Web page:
Remote Healthcare Services – THEN VS NOW

As the Covid-19 pandemic surges worldwide, the healthcare industry is in the face of a metamorphosis. SOPs (standard operating procedures) of social distancing are employed in every workstation and institution, with precautionary measures implemented. Medical practitioners and clinicians are operating remotely enlarging the telehealth platform for acute illnesses, chronic diseases, and Covid-19 patients. Remote healthcare services were a profitable industry before the pandemic and proceed to grow in the future too.

This technological revolution of the remote healthcare industry is fortifying the pillars of high-quality healthcare and comfort of patients from their homes, through constant remote monitoring and assistance in medication and therapy.

What is remote patient monitoring? 

Telehealth platforms are vast.

They range from live videos and two-way connections to medical practitioners communicating the medical history of patients to experts and consultants. Remote patient monitoring (RPM) is the most popular and widespread telehealth platform. Vital signs and the condition of the patient are regulated and the data is transmitted to the healthcare center.

In addition to this, RPM tools are assisted with Artificial intelligence-powered technology with video and audio conferences between the patient and physician, and device-agnostic systems and private portable or wearable smart gadgets that document a patient’s health condition.

Remote patient monitoring permits clinicians to monitor the prognosis of sicknesses and diseases, triage the symptoms of patients remotely and make patients virtually aware to review their medication and therapy schedules and to execute self-care. Especially in this pandemic, this virtual platform has allowed medical practitioners to monitor and oversee biological parameters such as temperature levels, heartbeat rates, and blood pressure and identify falls and accidents of people, and inform the relevant clinician and relatives of the misfortune.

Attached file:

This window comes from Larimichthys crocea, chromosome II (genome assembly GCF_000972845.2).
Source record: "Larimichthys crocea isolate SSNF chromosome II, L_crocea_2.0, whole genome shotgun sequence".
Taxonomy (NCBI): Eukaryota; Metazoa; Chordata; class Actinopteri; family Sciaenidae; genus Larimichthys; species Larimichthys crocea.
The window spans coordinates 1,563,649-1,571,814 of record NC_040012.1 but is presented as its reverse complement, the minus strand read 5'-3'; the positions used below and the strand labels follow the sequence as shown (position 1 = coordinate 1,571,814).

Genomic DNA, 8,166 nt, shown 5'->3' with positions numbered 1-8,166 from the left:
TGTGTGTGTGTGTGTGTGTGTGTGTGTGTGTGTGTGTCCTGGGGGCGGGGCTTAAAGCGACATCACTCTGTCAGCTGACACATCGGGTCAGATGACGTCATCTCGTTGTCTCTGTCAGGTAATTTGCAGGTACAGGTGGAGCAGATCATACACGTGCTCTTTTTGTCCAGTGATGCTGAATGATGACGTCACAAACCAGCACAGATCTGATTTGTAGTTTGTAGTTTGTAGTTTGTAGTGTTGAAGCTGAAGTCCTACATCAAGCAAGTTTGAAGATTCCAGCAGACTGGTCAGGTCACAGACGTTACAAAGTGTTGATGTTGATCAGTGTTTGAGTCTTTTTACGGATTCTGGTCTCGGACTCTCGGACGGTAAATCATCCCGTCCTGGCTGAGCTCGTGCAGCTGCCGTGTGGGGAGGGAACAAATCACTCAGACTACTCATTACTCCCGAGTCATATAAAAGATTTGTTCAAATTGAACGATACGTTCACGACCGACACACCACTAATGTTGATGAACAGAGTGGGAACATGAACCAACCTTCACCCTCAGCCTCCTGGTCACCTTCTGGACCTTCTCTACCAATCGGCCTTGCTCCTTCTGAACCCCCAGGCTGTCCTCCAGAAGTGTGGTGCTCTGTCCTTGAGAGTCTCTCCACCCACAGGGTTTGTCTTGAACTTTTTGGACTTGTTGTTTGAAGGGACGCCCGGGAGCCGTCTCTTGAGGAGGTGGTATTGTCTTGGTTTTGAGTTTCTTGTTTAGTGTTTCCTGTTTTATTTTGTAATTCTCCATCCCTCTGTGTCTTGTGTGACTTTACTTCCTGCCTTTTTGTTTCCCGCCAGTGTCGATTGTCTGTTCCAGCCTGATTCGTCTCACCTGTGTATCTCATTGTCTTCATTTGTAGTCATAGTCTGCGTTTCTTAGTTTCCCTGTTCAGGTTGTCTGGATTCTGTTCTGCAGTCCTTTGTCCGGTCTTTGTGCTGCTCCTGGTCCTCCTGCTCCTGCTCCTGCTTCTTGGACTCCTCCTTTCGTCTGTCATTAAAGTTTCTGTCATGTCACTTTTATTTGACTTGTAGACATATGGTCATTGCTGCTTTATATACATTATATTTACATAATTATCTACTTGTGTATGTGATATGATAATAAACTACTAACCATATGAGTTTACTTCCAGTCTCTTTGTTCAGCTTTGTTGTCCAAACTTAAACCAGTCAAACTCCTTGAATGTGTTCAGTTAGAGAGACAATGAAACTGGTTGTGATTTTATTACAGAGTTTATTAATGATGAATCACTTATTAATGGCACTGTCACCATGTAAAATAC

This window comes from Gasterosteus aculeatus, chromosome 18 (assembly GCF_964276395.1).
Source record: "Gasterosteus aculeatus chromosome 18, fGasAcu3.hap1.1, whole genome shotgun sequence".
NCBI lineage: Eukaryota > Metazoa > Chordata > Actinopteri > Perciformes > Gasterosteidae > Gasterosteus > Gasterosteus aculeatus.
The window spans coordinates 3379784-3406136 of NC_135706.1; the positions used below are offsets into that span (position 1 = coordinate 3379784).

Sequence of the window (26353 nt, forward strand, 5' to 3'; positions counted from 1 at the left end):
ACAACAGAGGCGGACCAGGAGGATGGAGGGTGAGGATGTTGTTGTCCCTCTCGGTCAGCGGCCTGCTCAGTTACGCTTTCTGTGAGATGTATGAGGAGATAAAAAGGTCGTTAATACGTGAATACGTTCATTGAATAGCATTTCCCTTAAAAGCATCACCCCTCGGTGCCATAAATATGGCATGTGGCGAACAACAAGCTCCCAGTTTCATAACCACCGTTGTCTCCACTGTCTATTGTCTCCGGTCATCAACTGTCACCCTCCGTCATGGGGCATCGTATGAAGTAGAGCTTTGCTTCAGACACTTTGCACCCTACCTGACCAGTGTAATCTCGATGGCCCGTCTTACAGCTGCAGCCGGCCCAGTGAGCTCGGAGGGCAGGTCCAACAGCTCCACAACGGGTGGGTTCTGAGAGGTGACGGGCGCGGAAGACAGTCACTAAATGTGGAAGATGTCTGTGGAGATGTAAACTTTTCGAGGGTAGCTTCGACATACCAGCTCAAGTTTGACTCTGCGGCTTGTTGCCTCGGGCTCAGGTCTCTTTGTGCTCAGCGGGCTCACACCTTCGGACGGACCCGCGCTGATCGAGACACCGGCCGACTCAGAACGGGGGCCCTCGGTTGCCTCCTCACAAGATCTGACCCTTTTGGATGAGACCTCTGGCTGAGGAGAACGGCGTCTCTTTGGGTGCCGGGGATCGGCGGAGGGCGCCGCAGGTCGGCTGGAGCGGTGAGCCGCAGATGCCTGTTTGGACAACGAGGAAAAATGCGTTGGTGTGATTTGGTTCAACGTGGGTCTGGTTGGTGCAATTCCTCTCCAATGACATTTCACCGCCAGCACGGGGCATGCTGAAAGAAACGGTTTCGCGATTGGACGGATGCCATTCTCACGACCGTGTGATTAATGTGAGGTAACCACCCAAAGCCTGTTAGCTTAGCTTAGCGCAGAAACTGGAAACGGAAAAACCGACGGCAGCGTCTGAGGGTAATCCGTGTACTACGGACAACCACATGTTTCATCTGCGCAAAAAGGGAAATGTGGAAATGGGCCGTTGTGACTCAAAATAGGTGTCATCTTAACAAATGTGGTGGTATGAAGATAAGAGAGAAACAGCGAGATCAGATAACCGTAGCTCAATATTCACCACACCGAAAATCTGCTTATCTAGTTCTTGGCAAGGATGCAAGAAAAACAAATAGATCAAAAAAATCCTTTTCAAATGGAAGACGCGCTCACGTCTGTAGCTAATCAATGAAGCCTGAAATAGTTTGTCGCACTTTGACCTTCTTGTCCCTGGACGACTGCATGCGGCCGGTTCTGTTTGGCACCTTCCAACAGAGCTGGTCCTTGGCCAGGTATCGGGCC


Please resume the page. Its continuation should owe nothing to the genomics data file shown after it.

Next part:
How did remote patient monitoring originate?

Remote patient monitoring is not a novel healthcare service. According to Neoteryx, the blood micro-sampling innovator, remote patient monitoring probably originated in the mid-1800s when two clinicians consulted over the telephone.

In 1924, the contemplative cover of Radio News magazine displayed the harnessing of the radio for medical consultations and deliberations. As the use of radio continued and there were advancements in technological platforms, in 1948, it was documented that a physician sent X-radiation (X-ray) images over telephone wires to another practitioner in Pennsylvania.

In 1959 and 1960, neurological examinations were virtually communicated to doctors for consultations and psychogenic consultations were sent via closed-circuit television. By the 1960s, an archaic electrocardiogram (EKG), an inhalation sensor, a blood pressure regulating apparatus, and a thermometer were enabled to accompany astronauts in space for orbital flights. While EKGs were conveyed over telephone wires and space technology was amid advancement, the foundation for the development of remote monitoring programs was being laid.

As the years went on, transmitting X-ray images became the norm. In the late 1900s, it was the era of the internet, leaving the primitive version of medicine behind. Now, RPM tools have exceeded our expectations and vision. RPM is no more examinations and consultations being transmitted over obsolete television circuits and radios. Patients who are old or young, pregnant or not, have chronic or acute illnesses can stay in their homes, and receive good quality remote healthcare services. Furthermore, micro-sampling is enhanced to great lengths. Blood work can easily be remotely executed through micro-sampling, where the blood is gathered and sent to the healthcare center and laboratory.

Current remote patient monitoring practices